Fit

 

J Wingfield SIZE CHART

SIZE   NECK   SLEEVE   SUIT JACKET
SMALL (S)   14.5"-15"   32"-33"   38
MEDIUM (M)   15.5"-16"   33"-34"   40
LARGE (L)   16.5"-17"   34"-35"   42
X LARGE (XL)
 
17.5"-18"
 
35"-36"
 
44
XX Large (XXL) 18"-18.5" 36"-37" 46

 

 

How Should A Dress Shirt Fit?

It’s perfectly okay to want to have some things a certain way. You want your beer to be cold, not lukewarm. You want your football games to be exciting, not boring. You want your clothes to be pressed, clean, ready to wear at all times without having to do pressing, laundry, and folding – right? You want to look good. You need to pick clothes that look good on you, clothes that complement your skin tone, hair color or eyes, but most important of all, you need to choose clothes that fit you well.

Starting From the Top

Choosing a dress shirt that fits well boils down to one thing – the amount of fabric used to make the shirt. If there’s too much of it, the shirt will have issues with being too lose and too long. If there’s not enough of it, the shirt will be too short and too tight. J Wingfield shirts are of course, a perfect blend and ratio of fabric.

So let’s start from the top – the collar. A good rule of thumb is that when you put your shirt on, and button it all the way to the top, including the collar button, you should be able to insert two fingers between the collar and your neck. If you can’t, that means the collar is too tight, and if you can insert more than two fingers, it means the collar is too loose. We’ve taken the collar design a step further at J Wingfield by having each cut slightly lower, allowing for the Adam’s apple to move without irritation.

What about the shoulders? There’s no way to insert your fingers and gauge the correct amount of room, and you really wouldn’t need to – when it comes to how the shirt fits your shoulders, you only need to rely on your sight. The line when the shoulders end and the sleeves begin should rest on the part of your shoulders where they end and the arms begin. If the shirt is too big, the shoulder part will slouch over the top of your arm, and if it’s too small, you’ll have your shoulder in the sleeve. J Wingfield shirts are cut to standard sleeve length. See chart above based on arm length.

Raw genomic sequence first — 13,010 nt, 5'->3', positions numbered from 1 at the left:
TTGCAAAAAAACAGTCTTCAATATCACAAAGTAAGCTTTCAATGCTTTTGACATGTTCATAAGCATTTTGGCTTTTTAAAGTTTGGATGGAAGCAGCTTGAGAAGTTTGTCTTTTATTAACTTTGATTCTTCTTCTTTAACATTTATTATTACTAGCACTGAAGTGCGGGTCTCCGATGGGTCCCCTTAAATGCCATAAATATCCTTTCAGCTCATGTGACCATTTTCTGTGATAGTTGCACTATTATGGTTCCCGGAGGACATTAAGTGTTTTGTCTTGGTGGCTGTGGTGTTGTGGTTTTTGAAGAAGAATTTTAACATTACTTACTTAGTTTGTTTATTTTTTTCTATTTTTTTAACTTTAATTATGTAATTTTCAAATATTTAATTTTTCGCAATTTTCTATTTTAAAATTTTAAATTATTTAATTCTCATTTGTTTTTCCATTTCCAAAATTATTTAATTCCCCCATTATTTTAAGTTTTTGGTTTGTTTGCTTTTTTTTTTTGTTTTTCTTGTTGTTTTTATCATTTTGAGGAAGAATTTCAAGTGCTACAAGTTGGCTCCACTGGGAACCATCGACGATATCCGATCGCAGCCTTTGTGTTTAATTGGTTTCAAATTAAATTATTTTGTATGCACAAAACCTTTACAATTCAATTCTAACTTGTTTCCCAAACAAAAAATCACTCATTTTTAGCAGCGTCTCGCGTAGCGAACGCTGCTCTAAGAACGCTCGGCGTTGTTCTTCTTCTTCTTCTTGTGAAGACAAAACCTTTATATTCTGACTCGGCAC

Moving to the Side

When you look at the sleeve of a dress shirt, using your common sense should be the only thing you need to determine how well it fits. If it’s too tight, it will look the part and you won’t be able to move your arm without stretching the fabric considerably. If it’s too loose, it would look as if you’d be able to fit a sleeve of something bulky, like a sweater, underneath it. Remember that Seinfeld episode?

The length of the sleeve has a generally accepted rule that the sleeve should be long enough to cover your wrist when your arms are relaxed beside your torso. More than that, and it would be covering your hand, less than that and your wrist would show.

The cuff should also fit properly, as it should be neither too tight nor too loose. Think of the cuff as of the collar for the hand, and make sure that there’s just enough room between the cuff and your wrist to allow full range of motion. Also, if you like to wear watches, the cuff should be just loose enough so that it can slide over the watch.

Torso and Bottom, For the End

If your dress shirt is too big for you, it will make you look fat, which is most evident from the looks of a shirt’s torso that’s too big. If, on the other hand, the torso is too tight, you won’t be able to button the sleeve, and if you manage to do it, the shirt will look stretched, and you may end up in a remake of this Chris Farley classic.

The length of the shirt is probably the least of your problems if you plan to tuck it in your pants when you’re wearing it. If the shirt is too short, you won’t be able to tuck it in, and if it’s too long, you’ll have way too much fabric tucked into your pants. Ideally, the shirt should end halfway between the belt and the place where the pant legs begin. J Wingfield shirts are cut to be worn both tucked, and untucked.

Finding a shirt that fits you perfectly is important, and J Wingfield strives to bring you that option through our US based manufacturing process.

 

J Wingfield SIZE NOTES

J Wingfield shirts focus on the importance of fit, yarn formation and fabric construction to ensure durability. Our shirts are cut to be worn both tucked and untucked. They look great with jeans, but can also be worn with slacks and dress pants. We advise ordering based primarily on your suit jacket size. For example, if you're a 40R (Medium) but happen to have a 16.5 neck (Large), you should order a Medium. The neck bands on our shirts are cut on the bias to give a more comfortable fit.

Most men with an in-between suit jacket size (e.g. 39 or 41) prefer to size up, but if you like your shirts to fit very close to the body then you should size down.  Still have fit questions? Contact us at fit@jwingfield.com

 

J Wingfield SIZE CHART

SIZE   NECK   SLEEVE   SUIT JACKET
SMALL (S)   14.5"-15"   32"-33"   38
MEDIUM (M)   15.5"-16"   33"-34"   40
LARGE (L)   16.5"-17"   34"-35"   42
X LARGE (XL)
 
17.5"-18"
 
34"-35"
 
44
XX Large (XXL) 18"-18.5" 35"-36" 46